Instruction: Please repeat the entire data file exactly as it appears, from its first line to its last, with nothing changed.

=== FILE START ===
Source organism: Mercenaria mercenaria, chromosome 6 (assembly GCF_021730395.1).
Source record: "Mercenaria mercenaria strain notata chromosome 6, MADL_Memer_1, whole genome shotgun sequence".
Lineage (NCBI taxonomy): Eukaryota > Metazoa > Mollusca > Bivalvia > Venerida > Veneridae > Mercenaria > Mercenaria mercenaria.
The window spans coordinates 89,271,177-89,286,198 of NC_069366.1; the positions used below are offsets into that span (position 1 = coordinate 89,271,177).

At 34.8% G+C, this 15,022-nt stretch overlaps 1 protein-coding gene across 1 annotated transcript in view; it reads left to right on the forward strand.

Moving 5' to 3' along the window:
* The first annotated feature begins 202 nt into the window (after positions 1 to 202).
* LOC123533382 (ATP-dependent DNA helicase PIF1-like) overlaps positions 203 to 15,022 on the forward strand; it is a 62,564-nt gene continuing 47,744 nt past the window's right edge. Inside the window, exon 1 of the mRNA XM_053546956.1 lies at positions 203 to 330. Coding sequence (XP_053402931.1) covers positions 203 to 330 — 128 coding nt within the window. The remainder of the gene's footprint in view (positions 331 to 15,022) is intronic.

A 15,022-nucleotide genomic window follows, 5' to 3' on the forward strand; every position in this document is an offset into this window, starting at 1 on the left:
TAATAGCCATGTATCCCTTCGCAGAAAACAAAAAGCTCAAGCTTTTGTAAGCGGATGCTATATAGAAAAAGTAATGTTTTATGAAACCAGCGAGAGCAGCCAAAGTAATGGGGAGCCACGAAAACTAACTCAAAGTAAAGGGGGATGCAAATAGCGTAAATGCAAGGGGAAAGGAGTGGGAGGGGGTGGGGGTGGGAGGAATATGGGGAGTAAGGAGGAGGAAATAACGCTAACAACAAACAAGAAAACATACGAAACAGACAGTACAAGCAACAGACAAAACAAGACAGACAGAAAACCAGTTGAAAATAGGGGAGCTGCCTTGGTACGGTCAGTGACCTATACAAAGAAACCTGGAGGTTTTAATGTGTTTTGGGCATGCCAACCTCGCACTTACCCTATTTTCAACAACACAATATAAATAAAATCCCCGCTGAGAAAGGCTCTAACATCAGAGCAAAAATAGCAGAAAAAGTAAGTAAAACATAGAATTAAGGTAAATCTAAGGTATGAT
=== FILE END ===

Source organism: Mercenaria mercenaria, chromosome 6 (assembly GCF_021730395.1).
Source record: "Mercenaria mercenaria strain notata chromosome 6, MADL_Memer_1, whole genome shotgun sequence".
Lineage (NCBI taxonomy): Eukaryota > Metazoa > Mollusca > Bivalvia > Venerida > Veneridae > Mercenaria > Mercenaria mercenaria.
The window spans coordinates 89,271,177-89,286,198 of NC_069366.1; the positions used below are offsets into that span (position 1 = coordinate 89,271,177).

At 34.8% G+C, this 15,022-nt stretch overlaps 1 protein-coding gene across 1 annotated transcript in view; it reads left to right on the forward strand.

Moving 5' to 3' along the window:
* The first annotated feature begins 202 nt into the window (after positions 1 to 202).
* LOC123533382 (ATP-dependent DNA helicase PIF1-like) overlaps positions 203 to 15,022 on the forward strand; it is a 62,564-nt gene continuing 47,744 nt past the window's right edge. Inside the window, exon 1 of the mRNA XM_053546956.1 lies at positions 203 to 330. Coding sequence (XP_053402931.1) covers positions 203 to 330 — 128 coding nt within the window. The remainder of the gene's footprint in view (positions 331 to 15,022) is intronic.

A 15,022-nucleotide genomic window follows, 5' to 3' on the forward strand; every position in this document is an offset into this window, starting at 1 on the left:
TAATAGCCATGTATCCCTTCGCAGAAAACAAAAAGCTCAAGCTTTTGTAAGCGGATGCTATATAGAAAAAGTAATGTTTTATGAAACCAGCGAGAGCAGCCAAAGTAATGGGGAGCCACGAAAACTAACTCAAAGTAAAGGGGGATGCAAATAGCGTAAATGCAAGGGGAAAGGAGTGGGAGGGGGTGGGGGTGGGAGGAATATGGGGAGTAAGGAGGAGGAAATAACGCTAACAACAAACAAGAAAACATACGAAACAGACAGTACAAGCAACAGACAAAACAAGACAGACAGAAAACCAGTTGAAAATAGGGGAGCTGCCTTGGTACGGTCAGTGACCTATACAAAGAAACCTGGAGGTTTTAATGTGTTTTGGGCATGCCAACCTCGCACTTACCCTATTTTCAACAACACAATATAAATAAAATCCCCGCTGAGAAAGGCTCTAACATCAGAGCAAAAATAGCAGAAAAAGTAAGTAAAACATAGAATTAAGGTAAATCTAAGGTATGAT